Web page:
Steamboat Springs Forty-two MBA students from the University of Colorado Leeds School of Business were in Steamboat Springs on Friday to check out some of Steamboat’s most recent real estate developments and topped their visit off with a panel discussion by four local real state professionals and a lively cocktail hour (or two) at Carl’s Tavern.
Cam Boyd, co-owner of Prudential Steamboat Realty; Paul Brinkman, president and co-founder of Brinkman Partners; Mark Scully, principal at Ski Town Lifestyle Properties; and Jeff Temple, CEO of Due West Land, hosted the group along with Tom Thibodeau, academic director of the CU Real Estate Center.
CU Law School graduate and real estate developer Eli Feldman and MBA student Tyler Field said during the cocktail hour they were impressed with the sustainable aspects of Temple’s Marabou development west of Steamboat.
“It’s a lifestyle. It’s a way of life,” Field said.
He and Feldman recently collaborated on a project that involved retro-fitting an existing apartment complex in Westminster with solar panels.
Feldman said the return on investment comes in multiple forms but notably from substantial grants from Excel Energy and government. Installation of the solar panels immediately increased the value of the asset, Feldman said, and provides a competitive advantage on the leasing front by legitimizing the apartment buildings as a sustainable project.
Feldman, who previously worked as an attorney specializing in water law, is president of a real estate development company called Conscience Bay that is doing infrastructure work on a 600-acre parcel in Strawberry Park preparatory to future development.
The mission statement for Conscience Bay includes the statement: “We equate property ownership with responsibility, and produce profits while practicing good stewardship.”
That’s reassuring if they intend someday to develop in Strawberry Park.
Price drops in mountain homes in Routt County
Sales data released this week by Land Title Guarantee Co. show that the average price per square foot of a single-family home in Routt County declined further in 2011 than in nearby Summit County.
Routt and Summit counties’ real estate markets were comparable at the peak in 2007 with Routt logging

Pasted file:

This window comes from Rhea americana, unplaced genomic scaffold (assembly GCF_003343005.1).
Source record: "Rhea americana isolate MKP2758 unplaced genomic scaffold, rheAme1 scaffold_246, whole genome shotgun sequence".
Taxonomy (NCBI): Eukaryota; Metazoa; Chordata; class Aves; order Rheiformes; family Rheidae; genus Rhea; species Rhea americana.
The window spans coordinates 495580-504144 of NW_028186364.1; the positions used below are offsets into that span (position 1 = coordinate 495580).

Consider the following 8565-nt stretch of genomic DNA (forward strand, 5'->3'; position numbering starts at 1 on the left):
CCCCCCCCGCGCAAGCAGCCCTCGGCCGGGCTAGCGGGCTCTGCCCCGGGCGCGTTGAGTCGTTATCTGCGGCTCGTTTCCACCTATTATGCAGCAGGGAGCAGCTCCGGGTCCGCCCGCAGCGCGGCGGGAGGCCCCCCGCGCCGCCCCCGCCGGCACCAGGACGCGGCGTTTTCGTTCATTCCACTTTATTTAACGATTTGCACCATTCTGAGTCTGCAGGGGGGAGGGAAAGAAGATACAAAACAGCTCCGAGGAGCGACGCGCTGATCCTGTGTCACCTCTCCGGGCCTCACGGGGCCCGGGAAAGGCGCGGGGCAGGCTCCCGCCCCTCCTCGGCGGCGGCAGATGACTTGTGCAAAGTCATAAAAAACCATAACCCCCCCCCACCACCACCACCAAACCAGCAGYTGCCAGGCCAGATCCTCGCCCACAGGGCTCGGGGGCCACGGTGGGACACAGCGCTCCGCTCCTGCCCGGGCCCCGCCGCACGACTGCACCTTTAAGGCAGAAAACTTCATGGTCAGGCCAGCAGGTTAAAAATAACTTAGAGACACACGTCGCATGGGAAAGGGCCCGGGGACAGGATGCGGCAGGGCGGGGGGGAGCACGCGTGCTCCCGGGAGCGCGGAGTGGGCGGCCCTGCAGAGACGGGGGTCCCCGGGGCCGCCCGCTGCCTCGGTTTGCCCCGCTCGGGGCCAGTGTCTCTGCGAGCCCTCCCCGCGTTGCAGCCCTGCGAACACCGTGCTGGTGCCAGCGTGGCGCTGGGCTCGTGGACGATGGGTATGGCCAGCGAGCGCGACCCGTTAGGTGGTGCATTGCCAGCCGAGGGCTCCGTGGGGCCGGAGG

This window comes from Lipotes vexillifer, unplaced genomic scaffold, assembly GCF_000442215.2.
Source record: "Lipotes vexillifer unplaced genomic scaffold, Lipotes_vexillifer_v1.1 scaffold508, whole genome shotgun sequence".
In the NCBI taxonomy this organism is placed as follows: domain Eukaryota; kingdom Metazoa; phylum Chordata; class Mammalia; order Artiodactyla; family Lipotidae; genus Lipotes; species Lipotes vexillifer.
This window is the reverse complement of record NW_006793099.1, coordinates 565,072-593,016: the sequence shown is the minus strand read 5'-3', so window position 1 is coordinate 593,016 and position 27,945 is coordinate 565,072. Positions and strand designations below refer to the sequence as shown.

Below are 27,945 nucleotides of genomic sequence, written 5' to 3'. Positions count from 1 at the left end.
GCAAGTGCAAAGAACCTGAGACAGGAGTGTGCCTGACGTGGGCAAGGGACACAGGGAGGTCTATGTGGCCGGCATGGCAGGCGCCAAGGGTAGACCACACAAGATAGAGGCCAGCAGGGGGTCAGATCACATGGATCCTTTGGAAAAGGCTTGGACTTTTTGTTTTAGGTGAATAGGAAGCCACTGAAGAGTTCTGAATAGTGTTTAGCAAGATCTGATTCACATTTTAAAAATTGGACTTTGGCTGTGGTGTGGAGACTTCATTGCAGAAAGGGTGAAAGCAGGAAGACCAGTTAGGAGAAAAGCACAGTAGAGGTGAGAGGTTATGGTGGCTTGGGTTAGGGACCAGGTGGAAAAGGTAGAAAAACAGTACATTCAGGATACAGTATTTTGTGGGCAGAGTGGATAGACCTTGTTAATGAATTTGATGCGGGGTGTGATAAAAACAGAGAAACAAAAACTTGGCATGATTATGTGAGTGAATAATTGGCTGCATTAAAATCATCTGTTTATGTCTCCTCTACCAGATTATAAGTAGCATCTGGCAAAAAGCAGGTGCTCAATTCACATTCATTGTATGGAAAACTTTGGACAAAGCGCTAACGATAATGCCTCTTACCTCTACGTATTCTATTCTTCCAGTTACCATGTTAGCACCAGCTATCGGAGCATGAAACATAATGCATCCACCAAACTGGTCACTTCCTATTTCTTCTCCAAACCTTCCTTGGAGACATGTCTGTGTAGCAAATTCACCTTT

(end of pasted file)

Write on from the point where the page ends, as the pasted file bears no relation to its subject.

$1.58 billion in sales and Summit, which has multiple ski areas, reaching $1.63 billion.
In 2011, Summit County produced $684.2 million in dollar volume while Routt dropped to $450.6 million
According to Land Title, the average price per square foot of a single-family home in Summit dropped from $269 in 2010 to $252.68 in 2011. Routt County finished 2010 with an average price per square foot of $279, but fell more precipitously in 2011, to $229.35.
The contrast between the two markets was more pronounced in terms of the average price of a single-family home. The number for Routt County in 2010 was $816,893, but the price dropped to $631,224 in 2011.
The average price of a single-family home in Summit County slipped more modestly from $770,797 in 2010 to $734,262 in 2011.
NAR praises President Obama’s housing policy
The National Association of Realtors President Moe Veissi praised President Obama this week for his remarks in support of homeowners and the struggling housing market during his State of the Union address.
“Realtors stand ready to help Congress and the administration implement Obama’s proposal to significantly reduce monthly mortgage payments by streamlining the refinancing process.
“But beyond that, we must make housing a national public policy priority. Realtors believe that more must be done to stem the rising inventory of foreclosed homes and address the lack of available and affordable mortgage financing, which is inhibiting a meaningful housing market recovery,” Veissi said.
He added that keeping people in their homes and reducing foreclosures will help minimize the negative impact of distressed properties on home values.
“While we are beginning to see early signs of stabilization in the housing market, NAR calls on Congress and the Obama administration to come together and make housing a priority issue. In this vein, we urge the White House to host a national housing summit to encourage a broad discussion among stakeholders to help formulate and advance policies that move the country toward a real housing and economic recovery,” Veissi concluded.